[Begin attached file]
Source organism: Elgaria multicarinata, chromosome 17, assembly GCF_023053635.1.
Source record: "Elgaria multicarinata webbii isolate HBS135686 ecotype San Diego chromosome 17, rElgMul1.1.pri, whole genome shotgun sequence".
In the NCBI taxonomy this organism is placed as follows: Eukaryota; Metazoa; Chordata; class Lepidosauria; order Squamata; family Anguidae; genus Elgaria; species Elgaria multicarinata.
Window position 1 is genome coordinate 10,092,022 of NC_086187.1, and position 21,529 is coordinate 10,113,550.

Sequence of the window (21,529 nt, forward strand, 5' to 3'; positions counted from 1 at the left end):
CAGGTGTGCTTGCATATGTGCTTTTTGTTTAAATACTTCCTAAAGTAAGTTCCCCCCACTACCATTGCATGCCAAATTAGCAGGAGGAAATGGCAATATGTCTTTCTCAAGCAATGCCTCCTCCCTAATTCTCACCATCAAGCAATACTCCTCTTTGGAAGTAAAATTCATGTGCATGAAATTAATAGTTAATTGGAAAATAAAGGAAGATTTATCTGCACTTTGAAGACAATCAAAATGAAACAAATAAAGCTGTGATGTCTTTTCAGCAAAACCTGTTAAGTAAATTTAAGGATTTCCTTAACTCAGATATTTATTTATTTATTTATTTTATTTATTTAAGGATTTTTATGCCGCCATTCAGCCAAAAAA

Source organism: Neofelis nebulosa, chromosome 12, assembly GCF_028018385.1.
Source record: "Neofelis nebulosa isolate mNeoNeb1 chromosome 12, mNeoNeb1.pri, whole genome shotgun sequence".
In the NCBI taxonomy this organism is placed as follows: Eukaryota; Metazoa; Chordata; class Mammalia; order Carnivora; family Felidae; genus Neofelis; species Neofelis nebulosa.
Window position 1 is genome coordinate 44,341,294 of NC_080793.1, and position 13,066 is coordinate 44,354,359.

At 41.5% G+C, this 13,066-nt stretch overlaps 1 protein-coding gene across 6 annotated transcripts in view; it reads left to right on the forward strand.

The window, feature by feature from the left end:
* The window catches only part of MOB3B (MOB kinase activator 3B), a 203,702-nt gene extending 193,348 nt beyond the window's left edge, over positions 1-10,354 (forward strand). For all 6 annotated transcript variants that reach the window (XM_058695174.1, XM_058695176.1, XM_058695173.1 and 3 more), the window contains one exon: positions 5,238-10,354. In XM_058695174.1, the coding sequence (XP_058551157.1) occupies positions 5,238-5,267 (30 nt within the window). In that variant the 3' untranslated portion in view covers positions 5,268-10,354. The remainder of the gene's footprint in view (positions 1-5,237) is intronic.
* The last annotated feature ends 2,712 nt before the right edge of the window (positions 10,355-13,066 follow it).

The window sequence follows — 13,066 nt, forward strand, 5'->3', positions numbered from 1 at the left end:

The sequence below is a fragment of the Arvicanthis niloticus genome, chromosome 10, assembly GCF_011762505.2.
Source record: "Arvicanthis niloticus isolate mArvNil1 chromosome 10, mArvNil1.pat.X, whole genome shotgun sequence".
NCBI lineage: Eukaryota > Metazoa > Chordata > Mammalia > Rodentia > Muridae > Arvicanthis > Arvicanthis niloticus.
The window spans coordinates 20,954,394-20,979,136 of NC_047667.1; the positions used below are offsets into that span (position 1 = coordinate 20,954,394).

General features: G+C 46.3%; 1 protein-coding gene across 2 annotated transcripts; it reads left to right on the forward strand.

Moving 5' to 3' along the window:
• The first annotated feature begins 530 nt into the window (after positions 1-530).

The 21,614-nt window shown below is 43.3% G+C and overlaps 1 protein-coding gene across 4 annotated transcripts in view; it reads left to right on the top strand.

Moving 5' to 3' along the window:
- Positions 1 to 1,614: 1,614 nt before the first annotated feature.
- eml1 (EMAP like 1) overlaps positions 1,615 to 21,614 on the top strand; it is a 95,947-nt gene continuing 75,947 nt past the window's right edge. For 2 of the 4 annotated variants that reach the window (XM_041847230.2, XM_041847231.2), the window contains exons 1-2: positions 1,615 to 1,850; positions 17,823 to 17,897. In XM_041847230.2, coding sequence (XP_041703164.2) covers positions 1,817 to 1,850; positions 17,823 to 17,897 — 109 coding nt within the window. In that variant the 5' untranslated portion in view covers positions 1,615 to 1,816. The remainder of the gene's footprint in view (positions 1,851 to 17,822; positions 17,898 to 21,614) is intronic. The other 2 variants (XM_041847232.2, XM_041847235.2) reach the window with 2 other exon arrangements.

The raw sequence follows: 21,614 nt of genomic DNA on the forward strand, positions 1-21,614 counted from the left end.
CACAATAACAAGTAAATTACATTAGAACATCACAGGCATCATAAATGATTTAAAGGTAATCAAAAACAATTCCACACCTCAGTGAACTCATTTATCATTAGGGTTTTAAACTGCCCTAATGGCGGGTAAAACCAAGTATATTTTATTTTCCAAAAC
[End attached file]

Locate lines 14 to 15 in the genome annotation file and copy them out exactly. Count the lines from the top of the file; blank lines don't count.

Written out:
* The last annotated feature ends 2,712 nt before the right edge of the window (positions 10,355-13,066 follow it).

The window sequence follows — 13,066 nt, forward strand, 5'->3', positions numbered from 1 at the left end: